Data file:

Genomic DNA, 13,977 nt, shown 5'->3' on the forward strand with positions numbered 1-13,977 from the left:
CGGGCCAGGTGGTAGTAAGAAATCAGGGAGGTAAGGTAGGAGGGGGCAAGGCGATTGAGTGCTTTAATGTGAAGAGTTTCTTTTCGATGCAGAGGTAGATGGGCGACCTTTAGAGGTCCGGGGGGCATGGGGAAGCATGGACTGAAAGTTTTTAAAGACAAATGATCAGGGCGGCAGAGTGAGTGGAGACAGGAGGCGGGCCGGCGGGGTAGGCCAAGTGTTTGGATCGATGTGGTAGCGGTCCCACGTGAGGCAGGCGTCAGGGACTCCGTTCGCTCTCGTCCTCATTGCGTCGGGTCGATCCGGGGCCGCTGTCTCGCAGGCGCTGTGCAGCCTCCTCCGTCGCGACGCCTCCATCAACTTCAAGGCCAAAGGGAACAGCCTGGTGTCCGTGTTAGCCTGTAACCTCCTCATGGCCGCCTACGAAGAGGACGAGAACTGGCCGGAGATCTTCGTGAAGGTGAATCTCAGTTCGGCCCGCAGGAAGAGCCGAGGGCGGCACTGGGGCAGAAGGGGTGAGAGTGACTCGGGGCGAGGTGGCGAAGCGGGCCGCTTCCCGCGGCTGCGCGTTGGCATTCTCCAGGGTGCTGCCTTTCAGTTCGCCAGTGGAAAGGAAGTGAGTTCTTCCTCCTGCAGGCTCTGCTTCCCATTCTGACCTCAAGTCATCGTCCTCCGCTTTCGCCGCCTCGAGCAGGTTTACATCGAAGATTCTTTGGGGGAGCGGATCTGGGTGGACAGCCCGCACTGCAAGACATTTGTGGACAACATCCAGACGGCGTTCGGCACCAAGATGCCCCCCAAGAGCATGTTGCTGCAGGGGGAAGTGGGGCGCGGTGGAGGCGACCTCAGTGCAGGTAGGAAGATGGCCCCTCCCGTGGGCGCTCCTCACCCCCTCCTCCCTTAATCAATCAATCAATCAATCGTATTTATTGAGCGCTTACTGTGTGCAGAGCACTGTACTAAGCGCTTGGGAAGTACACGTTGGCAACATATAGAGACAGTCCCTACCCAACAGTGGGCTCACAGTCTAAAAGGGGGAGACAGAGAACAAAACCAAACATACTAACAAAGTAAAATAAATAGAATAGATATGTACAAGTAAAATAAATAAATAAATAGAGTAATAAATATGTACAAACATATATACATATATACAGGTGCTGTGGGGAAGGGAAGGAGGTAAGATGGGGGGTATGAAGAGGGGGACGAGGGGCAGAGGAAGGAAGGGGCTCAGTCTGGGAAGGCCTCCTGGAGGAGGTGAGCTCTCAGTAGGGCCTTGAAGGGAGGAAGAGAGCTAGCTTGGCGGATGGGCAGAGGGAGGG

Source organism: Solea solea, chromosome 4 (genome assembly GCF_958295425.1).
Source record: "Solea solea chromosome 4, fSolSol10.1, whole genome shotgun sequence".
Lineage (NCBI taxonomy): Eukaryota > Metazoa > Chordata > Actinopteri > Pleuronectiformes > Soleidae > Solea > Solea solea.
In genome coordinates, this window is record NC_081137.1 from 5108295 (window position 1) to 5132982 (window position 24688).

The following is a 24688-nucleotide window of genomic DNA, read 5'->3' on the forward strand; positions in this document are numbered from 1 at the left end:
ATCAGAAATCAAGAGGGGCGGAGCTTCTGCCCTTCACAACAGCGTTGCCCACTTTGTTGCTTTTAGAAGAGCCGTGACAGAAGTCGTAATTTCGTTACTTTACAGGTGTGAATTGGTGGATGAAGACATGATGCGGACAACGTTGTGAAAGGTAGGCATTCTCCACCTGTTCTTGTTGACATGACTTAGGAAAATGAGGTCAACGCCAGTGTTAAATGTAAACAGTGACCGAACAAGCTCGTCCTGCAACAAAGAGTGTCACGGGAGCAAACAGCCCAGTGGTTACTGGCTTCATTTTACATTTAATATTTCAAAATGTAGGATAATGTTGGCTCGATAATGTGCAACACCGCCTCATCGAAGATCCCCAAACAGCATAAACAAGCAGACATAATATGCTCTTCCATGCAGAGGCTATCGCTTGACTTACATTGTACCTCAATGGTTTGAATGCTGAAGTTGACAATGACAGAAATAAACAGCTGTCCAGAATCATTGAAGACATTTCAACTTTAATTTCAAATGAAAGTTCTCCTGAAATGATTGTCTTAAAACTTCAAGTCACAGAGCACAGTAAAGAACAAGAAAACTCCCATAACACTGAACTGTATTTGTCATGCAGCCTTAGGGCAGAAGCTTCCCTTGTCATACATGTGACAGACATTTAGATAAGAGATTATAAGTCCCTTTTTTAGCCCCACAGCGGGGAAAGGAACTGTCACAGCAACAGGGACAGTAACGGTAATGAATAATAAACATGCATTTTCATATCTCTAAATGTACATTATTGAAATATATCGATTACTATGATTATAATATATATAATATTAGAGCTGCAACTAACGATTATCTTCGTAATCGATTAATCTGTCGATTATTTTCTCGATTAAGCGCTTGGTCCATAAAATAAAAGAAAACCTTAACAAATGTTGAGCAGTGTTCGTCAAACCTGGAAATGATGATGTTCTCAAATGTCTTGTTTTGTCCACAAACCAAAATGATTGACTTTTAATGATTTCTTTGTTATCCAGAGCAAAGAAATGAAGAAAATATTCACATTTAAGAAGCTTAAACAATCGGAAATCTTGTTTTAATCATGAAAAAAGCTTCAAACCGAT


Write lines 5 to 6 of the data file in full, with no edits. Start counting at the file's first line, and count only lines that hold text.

Lineage (NCBI taxonomy): Eukaryota > Metazoa > Chordata > Actinopteri > Pleuronectiformes > Soleidae > Solea > Solea solea.
In genome coordinates, this window is record NC_081137.1 from 5108295 (window position 1) to 5132982 (window position 24688).